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N.H. Lawmakers Will Seek To Tighten New School Lead Testing Law

Joe Shlabotnik/flickr

State legislators in the coming session will consider making the state's new lead testing standards for schools and daycares more strict.

The current rule went into effect this past summer. It requires childcare facilities to test their water for lead and take action if they find it above 15 parts per billion.

Tom Irwin is New Hampshire director of the Conservation Law Foundation and helped push for that new law. But he says it doesn't go far enough.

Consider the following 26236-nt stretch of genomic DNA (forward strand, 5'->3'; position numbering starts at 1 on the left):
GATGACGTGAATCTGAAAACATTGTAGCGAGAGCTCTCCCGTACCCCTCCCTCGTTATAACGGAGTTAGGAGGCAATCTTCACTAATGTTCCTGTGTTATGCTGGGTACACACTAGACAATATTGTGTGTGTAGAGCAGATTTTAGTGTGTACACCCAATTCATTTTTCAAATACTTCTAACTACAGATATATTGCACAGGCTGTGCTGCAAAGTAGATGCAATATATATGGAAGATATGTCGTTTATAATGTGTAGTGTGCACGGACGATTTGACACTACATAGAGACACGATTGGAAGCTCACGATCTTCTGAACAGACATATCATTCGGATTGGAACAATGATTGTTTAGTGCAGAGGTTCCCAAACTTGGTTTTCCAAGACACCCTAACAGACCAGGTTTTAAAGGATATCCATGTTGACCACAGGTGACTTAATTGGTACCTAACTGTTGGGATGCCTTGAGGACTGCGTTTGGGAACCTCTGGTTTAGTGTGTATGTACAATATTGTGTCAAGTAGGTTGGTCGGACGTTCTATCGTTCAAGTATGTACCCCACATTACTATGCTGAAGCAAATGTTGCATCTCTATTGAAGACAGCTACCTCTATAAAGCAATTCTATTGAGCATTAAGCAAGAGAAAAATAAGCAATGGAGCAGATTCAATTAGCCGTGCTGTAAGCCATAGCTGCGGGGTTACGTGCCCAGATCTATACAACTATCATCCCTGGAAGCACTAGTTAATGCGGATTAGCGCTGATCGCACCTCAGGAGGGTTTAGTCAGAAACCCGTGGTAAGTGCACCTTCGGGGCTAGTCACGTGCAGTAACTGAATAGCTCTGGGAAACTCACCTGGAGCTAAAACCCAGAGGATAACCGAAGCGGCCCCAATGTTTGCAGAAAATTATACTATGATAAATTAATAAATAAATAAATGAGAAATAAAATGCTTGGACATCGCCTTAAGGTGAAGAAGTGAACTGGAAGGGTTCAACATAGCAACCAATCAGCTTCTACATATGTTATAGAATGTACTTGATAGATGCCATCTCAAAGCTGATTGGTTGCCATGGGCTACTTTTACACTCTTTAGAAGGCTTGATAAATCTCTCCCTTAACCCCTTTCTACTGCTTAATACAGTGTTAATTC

"The EPA in fact acknowledges that the goal is to have zero presence of lead in drinking water because it's widely accepted that there's simply no safe level of lead exposure,” Irwin says.

He's helping plan a new bill to lower the school lead action level to 1 part per billion - as recommended by the American Academy of Pediatrics.

Lead has been found in hundreds of school water samples sent to the state in the six months or so since the new law took effect.

Annie has covered the environment, energy, climate change and the Seacoast region for NHPR since 2017. She leads the newsroom's climate reporting project, By Degrees.
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